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Monday, October 3, 2011

Ask for Help



During the summer, I visited several colleges with my daughter who has begun the exciting, yet daunting task of searching for and applying to her top-pick universities. We've also attended college application seminars at her high school, and have accumulated stacks of admissions information to wade through. 

What I've learned consistently from these experiences is, "When in doubt, just ask." 


It's quite impressive the amount of help that high school counselors, college admissions professionals, and, of course, family members are willing to provide for prospective students and parents in this process. In reality, many applicants become too overwhelmed by "the system," but won't ask for help. They fail to properly complete their applications and lose out on opportunities. This is a lesson for all of us. 

Why don't we ask for help?
It dawned on me how much I don't ask for help when I most need it. Why is it so hard to ask for a little assistance when I know it will help me do and think better? It's usually because I think I can get things done faster and more easily if I depend only on myself. Or, I don't want to impose on others to help me. 
Some people feel that asking for help makes them seem inferior or less intelligent. Some of us who are the oldest kids in big families learned to take care of ourselves, largely because our parents were too preoccupied with younger siblings. It taught us self-reliance.

These are among many common reasons why we either consciously or unconsciously don't ask for help or guidance. At work, we sometimes feel that we aren't stacking up to expected performance levels if we need others to help us. However, when we ask for help, or accept it when others offer it, we get our needs met and solidify healthy working relationships.

What experts say about asking for help
M. Nora Klaver, MA, MCC is an executive coach based in Chicago. In an interview for Science 2.0, Klaver, a traditional Type-A, I'll-do-it-myself person, explains a situation when someone offered to help her hoist a heavy carry-on into the overhead bin.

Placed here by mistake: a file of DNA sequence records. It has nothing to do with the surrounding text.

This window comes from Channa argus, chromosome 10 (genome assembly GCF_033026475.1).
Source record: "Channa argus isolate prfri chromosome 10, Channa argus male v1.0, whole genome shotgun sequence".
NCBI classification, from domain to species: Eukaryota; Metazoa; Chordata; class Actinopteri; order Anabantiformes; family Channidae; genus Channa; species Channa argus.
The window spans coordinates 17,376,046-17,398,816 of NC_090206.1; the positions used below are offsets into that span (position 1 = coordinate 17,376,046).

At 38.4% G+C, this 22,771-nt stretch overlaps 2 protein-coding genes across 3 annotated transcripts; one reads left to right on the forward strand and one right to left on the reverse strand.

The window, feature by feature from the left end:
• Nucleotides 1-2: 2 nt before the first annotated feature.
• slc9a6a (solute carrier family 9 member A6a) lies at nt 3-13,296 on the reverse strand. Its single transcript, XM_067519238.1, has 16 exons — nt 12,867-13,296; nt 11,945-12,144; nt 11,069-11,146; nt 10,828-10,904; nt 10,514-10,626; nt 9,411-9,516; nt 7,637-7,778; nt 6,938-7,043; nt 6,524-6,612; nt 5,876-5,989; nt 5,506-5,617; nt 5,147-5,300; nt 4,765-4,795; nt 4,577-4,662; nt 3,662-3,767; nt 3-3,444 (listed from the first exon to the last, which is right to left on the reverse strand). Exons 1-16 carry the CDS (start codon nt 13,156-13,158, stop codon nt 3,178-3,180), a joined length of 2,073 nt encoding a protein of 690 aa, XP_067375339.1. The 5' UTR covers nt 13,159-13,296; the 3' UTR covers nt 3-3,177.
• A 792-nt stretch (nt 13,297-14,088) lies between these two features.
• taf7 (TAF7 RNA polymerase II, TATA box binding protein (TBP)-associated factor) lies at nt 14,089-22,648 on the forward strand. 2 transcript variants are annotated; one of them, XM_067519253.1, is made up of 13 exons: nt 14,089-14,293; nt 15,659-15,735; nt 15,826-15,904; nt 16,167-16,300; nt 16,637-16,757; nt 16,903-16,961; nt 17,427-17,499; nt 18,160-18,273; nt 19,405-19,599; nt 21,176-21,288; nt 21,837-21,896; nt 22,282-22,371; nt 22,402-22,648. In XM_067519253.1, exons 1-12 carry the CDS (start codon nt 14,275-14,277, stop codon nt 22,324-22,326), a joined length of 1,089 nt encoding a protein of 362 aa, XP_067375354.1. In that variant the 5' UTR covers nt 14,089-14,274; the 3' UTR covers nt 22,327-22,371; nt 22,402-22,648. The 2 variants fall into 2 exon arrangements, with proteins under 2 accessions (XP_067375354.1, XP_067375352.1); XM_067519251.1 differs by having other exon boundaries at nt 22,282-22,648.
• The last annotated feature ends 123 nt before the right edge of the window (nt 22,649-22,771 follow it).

The fellow traveler noticed that Klaver was struggling and visibly tired. Initially, Klaver politely declined the offer. The situation grew more tenuous as she juggled the carry-on amidst impatiently unforgiving passengers. So, she allowed herself to accept the help.

The result was a light bulb moment when she realized that the obliging helper was more of a gift than a hindrance for her independence. (See Klaver's 5 reasons why we don't ask for help in the Science 2.0 interview.) Klaver suggests that we regard asking for help as a gesture of kindness and hope, and not one of intimidation or despair. 

Nicole Bandes is a life coach in Arizona. On her Web site, Bandes has comebacks for 5 reasons why we don't ask for help. She explains that asking others for help is like giving them an opportunity to give back to you. 

Practice asking for help
How many times have I heard from co-workers, "You'll burn out if you don't get help to finish that project on deadline."?

Before we can sincerely ask for help, we need to become more open to receiving it. If we continually put out signals that we're not receptive for help, e.g., "I can take care of it myself," others learn not to offer. Alternatively, others may not trust that their help will be appreciated or accepted when we do ask for it. 

One way to practice asking for help is to make a practice of doing so once or twice daily, even for the smallest favors. Receive helpers' assistance with gratitude. Remember, it's always important to be clear about your needs. 

For me, I'm going to start asking for for help with my daughter's college applications. 

Please share your experiences with asking for help, and explain the positive outcomes that followed.
Karen A. Meek is a senior communications strategist. Follow her @karenmeektweets.

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